the gift of touch

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I have been mulling over the sense of touch for a couple of weeks now–trying to figure out a short story character of mine, someone who has not had human touch in weeks. I’ve been thinking about this essential need for human connection, and the essential human need for physical touch, in great silence. Not on purpose really, but because the whole topic of touch rarely comes up.

I mean, people talk about smell and taste over the course of something as common as a meal (“That smells good! That tastes good!”). The same goes with hearing (“Great music!” or “Do you hear that?”) But touch? It doesn’t really come up…especially the deep human desire to BE touched. Yes, that includes being touched emotionally…but I’m talking about physical touch: a hug, a squeeze on the shoulder, a playful push, or even a pat on the butt.

This desire to be touched–it makes one feel vulnerable to admit to it. It crosses boundaries of propriety to ask to be touched (nevermind the misunderstanding such a request can cause!).

Like I said, I was thinking over all of this silently, when Wildguppy wrote about touch too, today. And now I feel a liberty to write about it here.

Those of who are lucky, are touched everyday. We wake up next to someone, our legs and/or arms intertwined. We easily brush our elbows against each other. We have someone to hug goodbye each morning. We lean against someone while on the sofa, watching television.

I mean, even if my husband is out of town, I have little doggies that snuggle up against me every chance they can get.

But there are people who go days, or weeks or months, without being touched. A widower who has suddenly lost his wife. Or in the example Wildguppy wrote about, a homeless person.

Or even those of us, used to being touched, can find ourselves in a place without touch.

I went to Hedgebrook not too long ago, which I found to be an altering experience–I was taken out of my normal daily setting and transplanted into an otherworldly kingdom, one fraught with peaceful ponds, nibbling rabbits, the rare but incredible view of Mount Rainier, a forest so beautiful I will never forget and way too many banana slugs. I lived in a cottage in the woods, along with 5 other women in their cottages, equally sequestered away in solitary, for the purpose of writing.

Despite the myth of writing colonies as a great place of unending creativity and visits by the Muse…I encountered writer’s block. And I became endlessly lonely, nevermind frustrated. I felt myself withdrawing from the world.

A little over halfway through my visit, I went for a massage–I decided to pamper myself. The minute the masseuse put her healing hand on my shoulder, I just about burst into tears. How long had it been since I was touched? I had not realized.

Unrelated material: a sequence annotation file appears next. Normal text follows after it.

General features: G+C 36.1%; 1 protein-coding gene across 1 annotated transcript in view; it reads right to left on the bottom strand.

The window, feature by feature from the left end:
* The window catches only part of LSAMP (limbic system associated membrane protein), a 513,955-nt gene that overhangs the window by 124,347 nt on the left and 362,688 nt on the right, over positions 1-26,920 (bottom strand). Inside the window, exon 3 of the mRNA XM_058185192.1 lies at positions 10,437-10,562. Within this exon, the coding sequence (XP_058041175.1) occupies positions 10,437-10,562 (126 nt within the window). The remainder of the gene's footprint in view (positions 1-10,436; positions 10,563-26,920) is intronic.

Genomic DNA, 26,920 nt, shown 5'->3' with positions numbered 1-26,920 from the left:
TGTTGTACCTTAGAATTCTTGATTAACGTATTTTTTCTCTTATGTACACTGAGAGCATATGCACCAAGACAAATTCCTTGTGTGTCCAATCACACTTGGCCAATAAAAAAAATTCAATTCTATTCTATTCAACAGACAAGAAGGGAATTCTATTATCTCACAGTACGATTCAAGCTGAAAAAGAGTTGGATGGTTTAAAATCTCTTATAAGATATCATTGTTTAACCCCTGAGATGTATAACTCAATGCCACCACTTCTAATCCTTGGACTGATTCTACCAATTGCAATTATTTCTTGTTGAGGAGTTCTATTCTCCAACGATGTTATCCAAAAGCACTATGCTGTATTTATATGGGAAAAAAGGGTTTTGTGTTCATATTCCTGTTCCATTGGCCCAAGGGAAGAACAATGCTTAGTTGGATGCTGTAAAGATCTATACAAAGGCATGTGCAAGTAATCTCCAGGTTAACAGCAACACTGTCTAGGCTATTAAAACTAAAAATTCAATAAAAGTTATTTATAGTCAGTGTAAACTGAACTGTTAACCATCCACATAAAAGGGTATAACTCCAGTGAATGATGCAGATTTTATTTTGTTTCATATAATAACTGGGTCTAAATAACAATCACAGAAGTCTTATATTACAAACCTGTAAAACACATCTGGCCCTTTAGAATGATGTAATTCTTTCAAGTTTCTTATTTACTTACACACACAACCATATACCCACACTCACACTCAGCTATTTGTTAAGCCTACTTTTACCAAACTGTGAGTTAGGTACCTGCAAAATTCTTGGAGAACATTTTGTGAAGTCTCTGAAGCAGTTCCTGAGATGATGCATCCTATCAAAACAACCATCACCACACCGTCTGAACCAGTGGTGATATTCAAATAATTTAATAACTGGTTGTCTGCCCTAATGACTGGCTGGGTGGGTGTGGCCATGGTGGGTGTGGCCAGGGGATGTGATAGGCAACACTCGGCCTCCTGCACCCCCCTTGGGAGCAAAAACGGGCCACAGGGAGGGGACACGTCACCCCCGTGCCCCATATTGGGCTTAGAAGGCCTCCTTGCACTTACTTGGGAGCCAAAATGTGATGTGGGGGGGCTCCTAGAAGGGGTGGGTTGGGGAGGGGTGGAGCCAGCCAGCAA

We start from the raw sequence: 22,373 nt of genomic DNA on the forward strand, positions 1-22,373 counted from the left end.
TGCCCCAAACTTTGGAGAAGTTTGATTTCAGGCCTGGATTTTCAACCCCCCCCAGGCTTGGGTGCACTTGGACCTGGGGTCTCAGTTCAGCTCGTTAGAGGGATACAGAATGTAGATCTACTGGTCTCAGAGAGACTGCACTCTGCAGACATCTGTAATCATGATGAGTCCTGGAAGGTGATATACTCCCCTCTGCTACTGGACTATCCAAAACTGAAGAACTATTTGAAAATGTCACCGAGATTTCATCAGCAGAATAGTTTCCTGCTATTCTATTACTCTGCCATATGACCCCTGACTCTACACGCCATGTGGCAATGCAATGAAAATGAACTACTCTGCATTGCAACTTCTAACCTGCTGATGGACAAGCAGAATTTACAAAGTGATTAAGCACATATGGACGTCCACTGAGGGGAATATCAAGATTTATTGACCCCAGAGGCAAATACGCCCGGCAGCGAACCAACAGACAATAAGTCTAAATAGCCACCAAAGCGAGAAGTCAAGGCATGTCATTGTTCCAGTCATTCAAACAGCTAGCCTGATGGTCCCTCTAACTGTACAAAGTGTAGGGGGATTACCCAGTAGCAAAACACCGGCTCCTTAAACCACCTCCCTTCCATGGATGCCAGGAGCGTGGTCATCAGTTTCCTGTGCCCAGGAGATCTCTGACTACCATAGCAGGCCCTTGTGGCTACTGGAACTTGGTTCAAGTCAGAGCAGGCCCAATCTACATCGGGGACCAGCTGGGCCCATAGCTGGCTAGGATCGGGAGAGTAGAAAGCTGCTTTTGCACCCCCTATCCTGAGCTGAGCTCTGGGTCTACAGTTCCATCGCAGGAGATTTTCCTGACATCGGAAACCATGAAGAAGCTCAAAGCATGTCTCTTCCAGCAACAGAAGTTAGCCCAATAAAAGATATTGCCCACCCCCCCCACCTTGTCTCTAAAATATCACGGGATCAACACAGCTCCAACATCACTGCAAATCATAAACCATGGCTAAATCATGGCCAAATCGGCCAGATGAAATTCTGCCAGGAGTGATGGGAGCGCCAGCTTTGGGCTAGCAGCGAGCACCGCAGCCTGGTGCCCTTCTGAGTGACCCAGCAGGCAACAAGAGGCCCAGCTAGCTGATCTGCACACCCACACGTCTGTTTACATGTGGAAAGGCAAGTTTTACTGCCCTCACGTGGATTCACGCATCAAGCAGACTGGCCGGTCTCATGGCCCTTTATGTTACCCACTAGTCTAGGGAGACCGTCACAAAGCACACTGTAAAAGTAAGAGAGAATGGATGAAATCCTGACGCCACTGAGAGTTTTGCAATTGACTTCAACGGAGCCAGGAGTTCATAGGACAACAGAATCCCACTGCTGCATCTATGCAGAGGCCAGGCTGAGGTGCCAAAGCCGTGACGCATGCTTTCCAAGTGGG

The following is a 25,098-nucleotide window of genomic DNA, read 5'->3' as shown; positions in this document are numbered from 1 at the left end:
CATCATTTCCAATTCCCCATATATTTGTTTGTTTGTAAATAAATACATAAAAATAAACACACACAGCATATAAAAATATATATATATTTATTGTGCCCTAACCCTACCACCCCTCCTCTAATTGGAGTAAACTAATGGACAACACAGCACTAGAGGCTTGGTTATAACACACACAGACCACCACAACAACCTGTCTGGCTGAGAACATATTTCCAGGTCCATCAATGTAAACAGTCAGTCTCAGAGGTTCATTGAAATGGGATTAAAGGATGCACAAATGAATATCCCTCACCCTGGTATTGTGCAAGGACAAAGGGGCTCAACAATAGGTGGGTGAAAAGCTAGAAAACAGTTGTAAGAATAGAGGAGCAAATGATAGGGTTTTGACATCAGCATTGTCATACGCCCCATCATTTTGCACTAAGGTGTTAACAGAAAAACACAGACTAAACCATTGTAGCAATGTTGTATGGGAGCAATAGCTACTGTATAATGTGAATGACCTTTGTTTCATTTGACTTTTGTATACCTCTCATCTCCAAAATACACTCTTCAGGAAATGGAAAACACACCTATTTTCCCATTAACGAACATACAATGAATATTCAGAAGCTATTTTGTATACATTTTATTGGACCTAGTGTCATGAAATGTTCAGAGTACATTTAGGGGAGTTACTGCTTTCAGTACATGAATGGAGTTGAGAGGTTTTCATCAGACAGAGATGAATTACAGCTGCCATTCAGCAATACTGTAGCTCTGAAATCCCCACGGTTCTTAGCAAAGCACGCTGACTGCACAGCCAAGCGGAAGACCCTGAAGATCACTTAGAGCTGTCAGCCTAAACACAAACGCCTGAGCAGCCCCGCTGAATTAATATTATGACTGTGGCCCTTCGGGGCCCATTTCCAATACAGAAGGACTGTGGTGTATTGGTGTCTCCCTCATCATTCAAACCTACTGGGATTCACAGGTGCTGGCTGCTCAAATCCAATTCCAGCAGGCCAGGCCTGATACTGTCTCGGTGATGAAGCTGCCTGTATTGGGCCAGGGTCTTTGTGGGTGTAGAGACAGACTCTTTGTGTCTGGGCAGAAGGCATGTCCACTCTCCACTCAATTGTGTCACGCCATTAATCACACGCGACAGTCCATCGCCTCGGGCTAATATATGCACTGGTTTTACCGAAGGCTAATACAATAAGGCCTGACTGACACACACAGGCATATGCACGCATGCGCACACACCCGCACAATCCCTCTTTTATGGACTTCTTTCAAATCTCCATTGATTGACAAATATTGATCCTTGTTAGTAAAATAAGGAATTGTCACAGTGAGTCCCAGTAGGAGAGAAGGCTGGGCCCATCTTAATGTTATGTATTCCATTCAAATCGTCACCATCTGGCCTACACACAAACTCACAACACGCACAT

It had been too long. I was surprised by the sensation of touch again, and I was surprised at way touch was such a core part of my wellbeing.

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5 Comments

Filed under Life, Writing

5 responses to “the gift of touch

  1. shatteredglass

    Yes yes, the nature of touch is something that I have been interested in for quite some time as well. It is something so easily overlooked and equally powerful.

    I read once about a study conducted of patients whose doctors touched them in a comforting manor while explaining about their upcoming surgery/ results of surgery. Something akin to 70% of patients whose doctors placed their hand on the patients shoulder or hand recovered better faster than those whose doctors did not.

    The healing power of touch, and the effects of it in general, is something that intrigued me enough to want to become a masseuse.

  2. Lee

    We as a society have become the “untouchables”. Probably at no other time in human existance has a nation been more detached from each other than now. We have made a taboo of nearly everything involving human touch because we think that if someone touches us or we touch them, it might be viewed as a perversion.

    Human touch is as much a need for attachment as breathing is to living. I think many folks are “out of touch” with themselves and others partly because they lack human contact.

    I have much to say about this subject, but if haven’t seen this video, do so as it is very “touching”: http://www.youtube.com/watch?v=vr3x_RRJdd4

  3. It’s interesting how touch can heal or harm. For those dealing with physical abuse, I sometimes wonder if touch can ever become healing again. It’s definitely an issue for me. Like you said, there are various forms of touch. I find it sad that in this country, many girls and boys are made to feel guilty if they grow up masturbating. As if touch is something they aren’t supposed to want or allow someone else to do, which then causes problems such as teen pregnancy, disease, sexual abuse, etc.

    I’m glad you’re writing about this. You’ve got me thinking about it now.

  4. Have you ever read Ashley Montagu’s book Touching: The Human Significance of the Skin? It is a brilliant and incredibly important book about the importance of touch. As a bonus, it is quite readable too.

  5. Tea

    I found this so moving–almost to tears moving.

    I spent five years in Japan, a country of almost no touch, not even handshakes. In my second year there I was going home to my apartment, after a visit to my homestay family, and the mother of the family hugged me. She did it awkwardly, laughing at the same time (often a sign of discomfort in Japan) and I realized that she had probably never hugged anyone who wasn’t her child in her entire life, possibly not even her husband.

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